Navigation Links
New genetic clues for schizophrenia
Date:7/10/2011

This release is available in French.

De novo mutations genetic errors that are present in patients but not in their parents are more frequent in schizophrenic patients than in normal individuals, according to an international group of scientists led by Dr. Guy A. Rouleau of the University of Montreal and CHU Sainte-Justine Hospital. The discovery, published today in Nature Genetics, may enable researchers to define how the disease results from these mutations and eventually develop new treatments for it.

"The occurrence of de novo mutations, as observed in this study, may in part explain the high worldwide incidence of schizophrenia," says Dr. Rouleau, who is also Director of the CHU Sainte-Justine Research Center and researcher at the University of Montreal Hospital Research Centre. "Because the mutations are located in many different genes, we can now start to establish genetic networks that would define how these gene mutations predispose to schizophrenia," adds Simon Girard, the student who performed the key experiments that led to this discovery. "Most of the genes identified in this study have not been previously linked to schizophrenia, thereby providing new potential therapeutic targets."

Schizophrenia is a major mental disorder characterized by a wide spectrum of symptoms, including delusions, hallucinations, disturbances in thinking, and deterioration of social behaviours. According to the World Health Organization, as many as 24 million individuals worldwide suffer from schizophrenia and over half of them are not receiving appropriate care to relieve their symptoms.

Dr. Rouleau's team used modern DNA sequencing technologies to identify genetic changes in patients with schizophrenia whose parents showed no signs of the disease. To identify genetic mutations associated with schizophrenia, Dr. Rouleau and his team analysed approximately 20,000 genes from each participant in the study. The research team was especially interested in "de novo" mutations, meaning those that are present in patients but absent in their parents.

"Our results not only open the door to a better understanding of schizophrenia," adds Dr. Rouleau. "They also give us valuable information about the molecular mechanisms involved in human brain development and function."

The identification of de novo mutations in schizophrenia supports the hypothesis proposed by Dr. Rouleau in 2006, that this type of mutation plays a role in several diseases affecting brain development such as autism, schizophrenia and mental retardation.


'/>"/>

Contact: William Raillant-Clark
w.raillant-clark@umontreal.ca
514-566-3813
University of Montreal
Source:Eurekalert

Related biology news :

1. Rare genetic disorder gives clues to autism, epilepsy, mental retardation
2. Genetic Engineering & Biotechnology News reports on growing role of molecular diagnostics
3. Study finds genetic variant plays role in cleft lip
4. Genetic finding implicates innate immune system in major cause of blindness
5. American College of Medical Genetics receives $13.5M NIH contract
6. Clue to genetic cause of fatal birth defect
7. Can genetic information be controlled by light?
8. The American Society of Human Genetics hosts 58th Annual Meeting in Philadelphia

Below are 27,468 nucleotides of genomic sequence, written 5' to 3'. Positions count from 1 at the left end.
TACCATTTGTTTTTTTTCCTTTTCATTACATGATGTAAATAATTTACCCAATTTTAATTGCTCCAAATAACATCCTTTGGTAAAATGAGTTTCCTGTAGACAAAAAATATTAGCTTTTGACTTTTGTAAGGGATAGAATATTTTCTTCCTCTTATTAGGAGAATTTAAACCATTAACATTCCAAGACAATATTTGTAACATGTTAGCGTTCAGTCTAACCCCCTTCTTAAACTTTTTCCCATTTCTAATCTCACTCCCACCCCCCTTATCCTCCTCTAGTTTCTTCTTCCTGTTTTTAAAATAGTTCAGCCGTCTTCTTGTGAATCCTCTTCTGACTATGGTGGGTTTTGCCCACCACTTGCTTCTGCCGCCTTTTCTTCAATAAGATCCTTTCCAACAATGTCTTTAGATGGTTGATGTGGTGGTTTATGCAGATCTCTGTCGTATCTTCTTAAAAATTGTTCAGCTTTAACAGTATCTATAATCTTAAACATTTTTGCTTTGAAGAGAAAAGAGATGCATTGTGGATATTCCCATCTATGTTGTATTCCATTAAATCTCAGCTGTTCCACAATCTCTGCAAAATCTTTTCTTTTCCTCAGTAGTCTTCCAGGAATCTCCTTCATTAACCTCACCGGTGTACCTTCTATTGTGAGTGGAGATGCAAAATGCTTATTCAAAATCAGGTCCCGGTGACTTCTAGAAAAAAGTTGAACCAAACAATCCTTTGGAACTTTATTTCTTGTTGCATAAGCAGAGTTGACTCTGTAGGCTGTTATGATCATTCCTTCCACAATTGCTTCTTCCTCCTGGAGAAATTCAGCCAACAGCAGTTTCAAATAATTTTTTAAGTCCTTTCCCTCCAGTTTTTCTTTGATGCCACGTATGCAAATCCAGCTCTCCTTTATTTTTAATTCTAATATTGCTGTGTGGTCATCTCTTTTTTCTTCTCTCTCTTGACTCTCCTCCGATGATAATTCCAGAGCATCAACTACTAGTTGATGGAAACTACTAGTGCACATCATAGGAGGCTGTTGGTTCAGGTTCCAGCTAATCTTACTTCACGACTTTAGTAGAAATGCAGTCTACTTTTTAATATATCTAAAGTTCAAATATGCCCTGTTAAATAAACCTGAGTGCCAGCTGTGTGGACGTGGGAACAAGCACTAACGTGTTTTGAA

9. Modern genetics vs. ancient frog-killing fungus
10. Genetic based human diseases are an ancient evolutionary legacy
11. Genetic evidence for avian influenza movement from Asia to North America via wild birds
Post Your Comments:
*Name:
*Comment:
*Email:
(Date:6/14/2017)... PARIS , June 15, 2017  IBM (NYSE: IBM ... the international tech event dedicated to developing collaboration between startups ... on June 15-17. During the event, nine startups will ... deliver value in various industries. ... in the international market, with a 30 percent increase in ...
(Date:4/24/2017)... , April 24, 2017 Janice ... partner with  Identity Strategy Partners, LLP (IdSP) , ... or without President Trump,s March 6, 2017 ... Entry , refugee vetting can be instilled with greater ... (Right now, all refugee applications are suspended by ...
(Date:4/13/2017)... According to a new market research report "Consumer IAM Market by Solution ... Authentication Type, Deployment Mode, Vertical, and Region - Global Forecast to 2022", ... 14.30 Billion in 2017 to USD 31.75 Billion by 2022, at a ... ... MarketsandMarkets Logo ...
Breaking Biology News(10 mins):
(Date:10/12/2017)... Diego, CA (PRWEB) , ... ... ... (https://www.onramp.bio/ ) has launched Rosalind™, the first-ever genomics analysis platform specifically ... all bioinformatics complexity. Named in honor of pioneering researcher Rosalind Franklin, who ...
(Date:10/11/2017)... YORBA LINDA, CA (PRWEB) , ... October 11, ... ... adapted to upregulate any gene in its endogenous context, enabling overexpression experiments and ... activation (CRISPRa) system with small RNA guides is transformative for performing systematic gain-of-function ...
(Date:10/11/2017)... ... October 11, 2017 , ... ComplianceOnline’s Medical Device Summit is ... and 8th June 2018 in San Francisco, CA. The Summit brings together current and ... distinguished CEOs, board directors and government officials from around the world to address key ...
(Date:10/11/2017)... a leading provider of patient support solutions, has announced the ... which will launch this week. The VMS CNEs will address ... enhance the patient care experience by delivering peer-to-peer education programs ... to help women who have been diagnosed and are being ... ...
Breaking Biology Technology: